I've got to make some jigs which will require some moderately careful
shaping of, say, 1/4" Aluminum sheet. Does anyone have experience sawing
and shaping this material with woodworking tools like carbide tipped
circular saw (table, radial arm, chop) blades and carbide router bits?
Last year some time I finally got around to making a replaceable
insert table saw insert like the one Norm (the TV one) uses:
I wrote it up as an article at WoodCentral, which you can see here:
I don't have a metalworking tool in the shop (I mean like mills and
metal lathes--I have a drill press, grinder, and lots of files).
Everything was done at the table saw, miter saw, band saw, and router
table. Note the caution in the article about generating heat. Might
not apply to your project, but it's worth taking into account.
There were some replies and dialogue which confirmed that what I did
was pretty reasonable insofar as the tools used is concerned. My
comment in the article, and one I'd repeat here, is that this kind of
project requires a little more attention and a little more skill and
experience than the average DIYer normally (heh, heh) possesses. Yours
A couple of things that were affirmed that made me feel pretty good
were my guesses as to (router) bit speed and feed rate. The Carol Reed
who replied referencing her CNC experience was formerly The Router
Lady and has published work regarding router use. That was like Roy
Underhill telling me, "nice dovetails" (which he wouldn't).
Although I've outsourced production to a CNC machine shop across town,
these were cut with a (CNC) router with a 1/4" carbide bit and worked
with woodworking tools:
and the aluminum motor mounts here were machined with the same router:
The ultralight aircraft factory next to my shop routinely cut aluminum
(and sometimes chrome-moly steel) tubing with a chop saw - although I'm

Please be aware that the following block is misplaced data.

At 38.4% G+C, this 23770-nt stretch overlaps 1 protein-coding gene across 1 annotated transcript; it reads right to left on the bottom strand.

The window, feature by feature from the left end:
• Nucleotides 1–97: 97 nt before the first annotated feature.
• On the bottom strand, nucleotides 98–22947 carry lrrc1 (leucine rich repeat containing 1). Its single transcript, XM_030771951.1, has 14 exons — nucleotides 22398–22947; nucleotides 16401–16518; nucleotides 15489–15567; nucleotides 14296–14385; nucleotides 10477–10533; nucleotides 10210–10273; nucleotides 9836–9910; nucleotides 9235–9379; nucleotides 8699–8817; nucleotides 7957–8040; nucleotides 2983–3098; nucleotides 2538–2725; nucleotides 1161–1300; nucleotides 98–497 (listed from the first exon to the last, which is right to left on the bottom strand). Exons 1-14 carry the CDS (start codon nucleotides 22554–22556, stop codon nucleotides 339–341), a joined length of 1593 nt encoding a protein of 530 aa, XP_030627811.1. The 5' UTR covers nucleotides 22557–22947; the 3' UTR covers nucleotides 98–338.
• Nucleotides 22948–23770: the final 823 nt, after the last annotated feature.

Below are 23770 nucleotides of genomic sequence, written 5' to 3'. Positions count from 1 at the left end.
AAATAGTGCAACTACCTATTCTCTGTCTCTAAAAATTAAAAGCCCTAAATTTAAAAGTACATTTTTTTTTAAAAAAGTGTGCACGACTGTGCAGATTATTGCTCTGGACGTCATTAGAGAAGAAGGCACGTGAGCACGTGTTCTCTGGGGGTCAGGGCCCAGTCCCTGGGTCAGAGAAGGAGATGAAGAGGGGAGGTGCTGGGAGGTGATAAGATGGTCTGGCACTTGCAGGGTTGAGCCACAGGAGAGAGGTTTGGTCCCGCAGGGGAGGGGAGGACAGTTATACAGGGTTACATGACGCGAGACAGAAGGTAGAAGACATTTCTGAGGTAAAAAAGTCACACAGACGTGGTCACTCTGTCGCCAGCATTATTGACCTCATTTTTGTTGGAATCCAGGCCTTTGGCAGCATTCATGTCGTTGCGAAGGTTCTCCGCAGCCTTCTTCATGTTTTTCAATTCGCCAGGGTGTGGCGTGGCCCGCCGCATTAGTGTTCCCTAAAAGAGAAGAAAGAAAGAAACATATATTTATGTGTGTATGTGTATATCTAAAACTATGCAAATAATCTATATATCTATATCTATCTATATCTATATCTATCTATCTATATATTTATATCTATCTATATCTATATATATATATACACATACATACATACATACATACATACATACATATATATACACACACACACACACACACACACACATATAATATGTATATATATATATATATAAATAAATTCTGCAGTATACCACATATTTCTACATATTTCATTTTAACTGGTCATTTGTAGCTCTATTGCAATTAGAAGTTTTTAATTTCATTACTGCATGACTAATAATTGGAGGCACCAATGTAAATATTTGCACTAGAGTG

personally much more comfortable using my cheap HF horizontal band saw
for that kind of operation.
I have cut aluminum with my tablesaw and a variable speed router set on low
speed using standard wood working blades and bits. Watch out for the chips.
The chips from cutting are sharp and hot! Wear safety glasses!
All the aluminum & plastic components in this picture
) were cut with ordinary
routers and cutters and extraordinary jigs and fixtures.
Working aluminum with woodworking tools, in my case: bandsaw, drill
and routers, is relatively straight forward but not a straight forward
cross over. There is a lot of technique sensitivity and risk to work &
Routers (http://www.patwarner.com )
Don't forget the lubricant needed for any metal cutting another
metal. No lubrication with grit blades is one thing as some are meant
to be used without; but if you can get the right stuff you should
always lubricate metal if you are drilling or machining.
FWIW, we always used kerosene on aluminum when drilling because the
glass guys on big commercial jobs used it when drilling aluminum
mullions and thresholds for windows and doors.
They also used it on their carbide blades when cutting the large
extrusions for length.
I cut heavy aluminum in my oldest 10" miter saw with a 60 tooth blade
in it. This is the aluminum we use to cut the piece of angle used to
secure the feet of the posts as well as any weight bearing beam. When
I sub the installation, my sub uses paraffin, rubbing it all over the
blade, especially on the teeth every couple of cuts.
The difference? With the lubricant cuts are smoother, and the swarf
doesn't embed on you blade. Without... well that blade (unless it is
just a cut or two) will be best used on aluminum for the rest of its
Remember too, stay away from painted blades when cutting metal with
high speed cutters. The paint will melt onto your material.
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